Mayor Signs Laws to Strengthen Fire Safety
The legislation responds to the risks related to e-bikes and lithium-ion batteries.
Although e-bikes and e-scooters are an affordable and convenient alternative to cars, the fires caused by the batteries that power such micromobility devices are a significant problem in New York City. The lithium-ion batteries commonly found in these devices can malfunction and cause extremely dangerous fires that are difficult to contain and extinguish.
Last year, the Fire Department of the City of New York (FDNY) investigated 220 fires caused by lithium-ion batteries, fires that tragically resulted in 147 injuries and six deaths. And this year already, the city has experienced more than 20 lithium-ion battery fires that have resulted in two deaths and 40 injuries.
In response to these dangers, Mayor Adams recently signed a legislative package into law that strengthens and regulates the fire safety of e-bikes and scooters, and the lithium-ion batteries that power such devices. The legislation is intended to address the fire dangers posed by powered devices and batteries that lack recognized safety standard certifications. Here’s an overview of the five bills recently signed into law.
FDNY Education Campaign
Intro. 656 requires the FDNY, in consultation with the NYC Department of Consumer and Worker Protection (DCWP), to develop an informational campaign educating the public on fire risks posed by powered mobility devices and how to mitigate those risks. The campaign is required to include guidance on how to identify safe products, as well as best practices for maintenance, storage, and charging.
Safety Standards Requirement
Intro. 663 prohibits the sale, lease, or rental of powered mobility devices, such as e-bikes and electric scooters, and storage batteries for these devices, that fail to meet recognized safety standards or recognized safety standard certification.
In order to be legally sold, these devices and their storage batteries are required to have been certified as meeting the applicable Underwriters Laboratories (UL) safety standards by an accredited testing laboratory. The testing laboratory logo or name must be displayed on the product packaging or documentation, or on the vehicle or battery itself, to aid in enforcement.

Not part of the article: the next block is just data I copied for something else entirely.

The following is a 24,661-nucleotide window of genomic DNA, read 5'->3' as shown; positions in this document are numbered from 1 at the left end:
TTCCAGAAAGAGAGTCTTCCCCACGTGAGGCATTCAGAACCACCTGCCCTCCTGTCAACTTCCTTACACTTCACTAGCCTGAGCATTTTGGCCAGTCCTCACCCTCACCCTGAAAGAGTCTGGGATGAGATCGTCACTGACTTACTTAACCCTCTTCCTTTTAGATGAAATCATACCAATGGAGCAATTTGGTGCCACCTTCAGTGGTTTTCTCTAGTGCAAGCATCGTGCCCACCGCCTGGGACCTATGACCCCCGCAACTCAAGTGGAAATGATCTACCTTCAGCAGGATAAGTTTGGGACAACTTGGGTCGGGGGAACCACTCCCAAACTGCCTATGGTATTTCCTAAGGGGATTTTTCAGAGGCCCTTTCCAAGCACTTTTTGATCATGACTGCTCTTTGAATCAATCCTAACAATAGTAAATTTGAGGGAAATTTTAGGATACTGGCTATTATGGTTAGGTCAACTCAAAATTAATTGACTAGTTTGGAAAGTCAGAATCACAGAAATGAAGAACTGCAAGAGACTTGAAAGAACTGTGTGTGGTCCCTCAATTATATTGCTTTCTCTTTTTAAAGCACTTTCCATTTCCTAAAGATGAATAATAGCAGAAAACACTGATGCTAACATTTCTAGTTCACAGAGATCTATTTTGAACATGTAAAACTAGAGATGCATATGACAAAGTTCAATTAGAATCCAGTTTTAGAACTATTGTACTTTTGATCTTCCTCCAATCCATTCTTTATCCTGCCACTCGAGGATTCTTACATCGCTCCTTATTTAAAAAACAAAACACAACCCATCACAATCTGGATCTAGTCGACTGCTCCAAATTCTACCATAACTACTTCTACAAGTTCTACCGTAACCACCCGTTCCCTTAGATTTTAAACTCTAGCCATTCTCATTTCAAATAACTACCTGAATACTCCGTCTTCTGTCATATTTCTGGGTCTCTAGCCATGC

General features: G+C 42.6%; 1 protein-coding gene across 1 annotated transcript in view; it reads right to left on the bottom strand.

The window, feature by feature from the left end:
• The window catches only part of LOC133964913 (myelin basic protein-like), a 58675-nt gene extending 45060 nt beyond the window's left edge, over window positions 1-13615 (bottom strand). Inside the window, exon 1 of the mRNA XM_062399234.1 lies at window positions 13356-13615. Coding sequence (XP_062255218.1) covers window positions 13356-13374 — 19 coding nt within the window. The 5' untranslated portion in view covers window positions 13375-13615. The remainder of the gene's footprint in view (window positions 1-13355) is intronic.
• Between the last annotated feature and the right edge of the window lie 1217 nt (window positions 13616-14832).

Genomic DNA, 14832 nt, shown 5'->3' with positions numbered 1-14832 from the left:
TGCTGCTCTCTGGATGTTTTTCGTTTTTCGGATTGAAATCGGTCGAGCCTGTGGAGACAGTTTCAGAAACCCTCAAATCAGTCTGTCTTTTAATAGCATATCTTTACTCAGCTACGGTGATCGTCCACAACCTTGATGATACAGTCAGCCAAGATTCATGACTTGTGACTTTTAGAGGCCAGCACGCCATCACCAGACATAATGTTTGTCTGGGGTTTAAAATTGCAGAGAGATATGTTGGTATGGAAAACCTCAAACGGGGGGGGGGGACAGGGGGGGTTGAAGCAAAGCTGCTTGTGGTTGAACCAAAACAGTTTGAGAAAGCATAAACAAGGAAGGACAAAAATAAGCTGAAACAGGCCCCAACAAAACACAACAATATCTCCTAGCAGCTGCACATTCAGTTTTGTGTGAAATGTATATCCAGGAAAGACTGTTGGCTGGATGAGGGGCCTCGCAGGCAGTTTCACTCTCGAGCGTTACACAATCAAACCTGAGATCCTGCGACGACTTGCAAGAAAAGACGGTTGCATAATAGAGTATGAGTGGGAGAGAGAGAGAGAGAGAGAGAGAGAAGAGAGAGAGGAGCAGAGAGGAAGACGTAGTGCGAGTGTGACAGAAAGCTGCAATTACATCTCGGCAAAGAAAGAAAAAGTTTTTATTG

Intro. 722 requires the FDNY to submit five reports relating to fire risks and powered mobility devices, such as e-bikes and electric scooters. Reports will include data on fires during the previous year caused by these devices and recommendations
Intro. 749 requires DCWP, in consultation with the FDNY, to publish materials on how to identify safe e-bikes and other electric mobility devices, as well as best practices for maintenance, storage, and charging. The law also requires any food service establishment, third-party food delivery service, or third-party courier service that hires, retains, or engages as an independent contractor a worker who delivers food and beverage items as part of their employment to distribute these materials to their delivery workers.
Sale of Second-Use Batteries
Intro. 752 prohibits the assembly or reconditioning of lithium-ion batteries using cells removed from used storage batteries and prohibits the sale of lithium-ion batteries that use cells removed from used storage batteries.
Mayor Announces Electric Micromobility Action Plan